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In just the United States alone, 1,000,000-plus people suffer from head injury each year. Head impact injuries, especially “traumatic brain injuries,” can leave the victim in varying states of permanent injury. Blunt trauma to the skull area is the most likely source of traumatic brain injury. With traumatic brain injury, the victim’s brain may swell, bruise, and tear.

Traumatic Brain Injuries

1.Tearing – The sudden impact of the body colliding with another object (such as the inside of a car or the ground) may cause very delicate tissue in the brain to tear apart. Unfortunately, modern medical diagnostic machines (x-ray, CT scan, MRI) often do not detect torn brain tissue. As a result, the injured patient may be given a clean bill of health when in fact there has been brain damage.

2. Bruising – Bruising, like tearing, is caused by impact to the headl. The impact forces the soft tissue of the brain into the much harder skull. The collision between the tissue and the skull may rupture small blood vessels allowing blood to escape into areas of the brain unsuitable for such blood. The unconfined blood places additional pressure on the brain tissues. This pressure can cause parts of the brain to stop functioning. As the brain is responsible for operating the most basic bodily functions (such as breathing), it can be quite perilous for any part of the brain to shut down for any length of time.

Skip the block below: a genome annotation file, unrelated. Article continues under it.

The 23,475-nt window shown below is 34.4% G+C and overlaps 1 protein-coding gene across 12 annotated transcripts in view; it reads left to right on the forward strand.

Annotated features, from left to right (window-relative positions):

3. Swelling – While swelling in most other body parts is not typically considered life threatening, swelling of the brain can be very serious. When swelling occurs in other parts of the body, the tissue surrounding the injured area expands to relieve the pressure. The brain however is surrounded by the hard bone of the skull and therefore cannot expand to accommodate the swelling which occurs inside. When the brain swells, the pressure inside the skull increases along with the likelihood of severe and possbily permanent damage as a result thereof.

It is thus VERY important to keep consulting with your Physician if you are continue to experience headache, dizziness, nausea, loss of memory, etc., as a result of ANY type of accident, even if initial testing indicated no brain damage.

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